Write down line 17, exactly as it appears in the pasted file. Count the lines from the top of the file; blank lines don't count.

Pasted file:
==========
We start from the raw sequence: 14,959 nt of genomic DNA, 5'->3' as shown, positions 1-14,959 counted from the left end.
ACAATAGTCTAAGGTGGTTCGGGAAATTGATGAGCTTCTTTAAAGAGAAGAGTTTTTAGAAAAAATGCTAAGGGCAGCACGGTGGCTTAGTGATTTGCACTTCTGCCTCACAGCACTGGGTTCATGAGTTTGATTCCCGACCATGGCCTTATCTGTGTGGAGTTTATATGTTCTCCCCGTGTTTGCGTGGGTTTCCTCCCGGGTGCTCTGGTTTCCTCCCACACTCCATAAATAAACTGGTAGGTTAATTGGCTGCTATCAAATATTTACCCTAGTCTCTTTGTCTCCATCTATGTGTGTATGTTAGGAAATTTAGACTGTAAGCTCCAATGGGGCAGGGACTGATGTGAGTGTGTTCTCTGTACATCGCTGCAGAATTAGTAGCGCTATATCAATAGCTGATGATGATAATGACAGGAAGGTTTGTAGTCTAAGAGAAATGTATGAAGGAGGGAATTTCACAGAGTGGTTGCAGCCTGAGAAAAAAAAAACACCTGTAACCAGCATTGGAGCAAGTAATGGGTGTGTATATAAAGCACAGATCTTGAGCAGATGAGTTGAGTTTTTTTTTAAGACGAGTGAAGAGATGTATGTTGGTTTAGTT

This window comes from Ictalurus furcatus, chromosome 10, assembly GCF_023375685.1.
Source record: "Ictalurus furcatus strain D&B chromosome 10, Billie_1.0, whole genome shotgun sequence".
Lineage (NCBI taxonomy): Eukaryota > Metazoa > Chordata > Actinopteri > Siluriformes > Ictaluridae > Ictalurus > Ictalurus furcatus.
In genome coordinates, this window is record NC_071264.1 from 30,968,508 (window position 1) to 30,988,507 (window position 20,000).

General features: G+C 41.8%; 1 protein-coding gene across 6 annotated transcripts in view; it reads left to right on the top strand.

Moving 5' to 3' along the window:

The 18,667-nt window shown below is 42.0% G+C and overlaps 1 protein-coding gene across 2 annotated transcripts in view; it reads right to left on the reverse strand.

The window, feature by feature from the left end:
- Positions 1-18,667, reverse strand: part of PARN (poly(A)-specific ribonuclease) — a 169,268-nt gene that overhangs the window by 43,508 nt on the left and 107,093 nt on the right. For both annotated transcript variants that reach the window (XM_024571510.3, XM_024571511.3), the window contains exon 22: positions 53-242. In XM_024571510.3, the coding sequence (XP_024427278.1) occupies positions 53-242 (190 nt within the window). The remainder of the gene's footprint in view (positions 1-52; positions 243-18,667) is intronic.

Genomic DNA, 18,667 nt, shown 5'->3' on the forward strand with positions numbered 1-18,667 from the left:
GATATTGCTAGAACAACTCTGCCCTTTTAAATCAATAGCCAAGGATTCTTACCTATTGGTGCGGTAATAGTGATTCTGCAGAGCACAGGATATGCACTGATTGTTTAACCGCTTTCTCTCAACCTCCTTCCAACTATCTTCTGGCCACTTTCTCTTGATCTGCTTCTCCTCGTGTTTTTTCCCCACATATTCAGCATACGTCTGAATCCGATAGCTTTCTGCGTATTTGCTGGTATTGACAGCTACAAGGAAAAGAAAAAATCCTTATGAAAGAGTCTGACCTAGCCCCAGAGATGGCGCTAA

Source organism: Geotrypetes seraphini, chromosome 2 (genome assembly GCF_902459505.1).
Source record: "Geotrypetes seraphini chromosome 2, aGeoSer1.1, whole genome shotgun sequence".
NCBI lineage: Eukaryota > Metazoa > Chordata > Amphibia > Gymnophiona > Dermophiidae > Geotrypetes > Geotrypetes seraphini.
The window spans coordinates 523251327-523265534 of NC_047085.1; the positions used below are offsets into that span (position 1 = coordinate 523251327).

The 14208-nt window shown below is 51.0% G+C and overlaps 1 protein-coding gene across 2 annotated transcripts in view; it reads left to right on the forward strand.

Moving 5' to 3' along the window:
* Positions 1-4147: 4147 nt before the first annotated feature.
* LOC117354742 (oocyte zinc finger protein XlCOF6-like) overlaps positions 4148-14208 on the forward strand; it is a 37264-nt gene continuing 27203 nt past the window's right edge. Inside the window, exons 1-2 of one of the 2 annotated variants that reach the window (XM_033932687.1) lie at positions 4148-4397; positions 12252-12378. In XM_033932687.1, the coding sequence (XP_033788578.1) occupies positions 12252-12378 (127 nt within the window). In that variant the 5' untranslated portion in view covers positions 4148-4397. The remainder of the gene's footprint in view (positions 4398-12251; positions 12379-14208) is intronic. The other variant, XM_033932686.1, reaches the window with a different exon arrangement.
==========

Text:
The window spans coordinates 523251327-523265534 of NC_047085.1; the positions used below are offsets into that span (position 1 = coordinate 523251327).